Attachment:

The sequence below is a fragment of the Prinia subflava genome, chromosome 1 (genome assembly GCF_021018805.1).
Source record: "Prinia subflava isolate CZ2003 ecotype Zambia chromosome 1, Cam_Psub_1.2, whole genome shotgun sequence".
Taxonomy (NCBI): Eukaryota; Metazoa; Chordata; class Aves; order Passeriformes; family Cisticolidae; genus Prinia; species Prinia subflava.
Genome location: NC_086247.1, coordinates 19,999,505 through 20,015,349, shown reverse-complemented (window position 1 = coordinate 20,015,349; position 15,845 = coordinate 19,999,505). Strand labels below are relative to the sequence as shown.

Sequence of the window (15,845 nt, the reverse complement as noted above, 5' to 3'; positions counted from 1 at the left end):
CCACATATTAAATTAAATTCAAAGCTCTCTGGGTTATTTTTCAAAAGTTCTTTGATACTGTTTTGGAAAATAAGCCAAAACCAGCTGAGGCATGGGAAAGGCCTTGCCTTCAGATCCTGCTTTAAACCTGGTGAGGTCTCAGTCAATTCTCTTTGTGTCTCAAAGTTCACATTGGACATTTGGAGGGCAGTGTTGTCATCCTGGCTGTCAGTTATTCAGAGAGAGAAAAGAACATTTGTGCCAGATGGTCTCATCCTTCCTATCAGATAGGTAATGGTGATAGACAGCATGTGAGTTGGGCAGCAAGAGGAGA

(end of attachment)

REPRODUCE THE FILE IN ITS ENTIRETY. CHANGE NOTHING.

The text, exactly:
The sequence below is a fragment of the Prinia subflava genome, chromosome 1 (genome assembly GCF_021018805.1).
Source record: "Prinia subflava isolate CZ2003 ecotype Zambia chromosome 1, Cam_Psub_1.2, whole genome shotgun sequence".
Taxonomy (NCBI): Eukaryota; Metazoa; Chordata; class Aves; order Passeriformes; family Cisticolidae; genus Prinia; species Prinia subflava.
Genome location: NC_086247.1, coordinates 19,999,505 through 20,015,349, shown reverse-complemented (window position 1 = coordinate 20,015,349; position 15,845 = coordinate 19,999,505). Strand labels below are relative to the sequence as shown.

Sequence of the window (15,845 nt, the reverse complement as noted above, 5' to 3'; positions counted from 1 at the left end):
CCACATATTAAATTAAATTCAAAGCTCTCTGGGTTATTTTTCAAAAGTTCTTTGATACTGTTTTGGAAAATAAGCCAAAACCAGCTGAGGCATGGGAAAGGCCTTGCCTTCAGATCCTGCTTTAAACCTGGTGAGGTCTCAGTCAATTCTCTTTGTGTCTCAAAGTTCACATTGGACATTTGGAGGGCAGTGTTGTCATCCTGGCTGTCAGTTATTCAGAGAGAGAAAAGAACATTTGTGCCAGATGGTCTCATCCTTCCTATCAGATAGGTAATGGTGATAGACAGCATGTGAGTTGGGCAGCAAGAGGAGA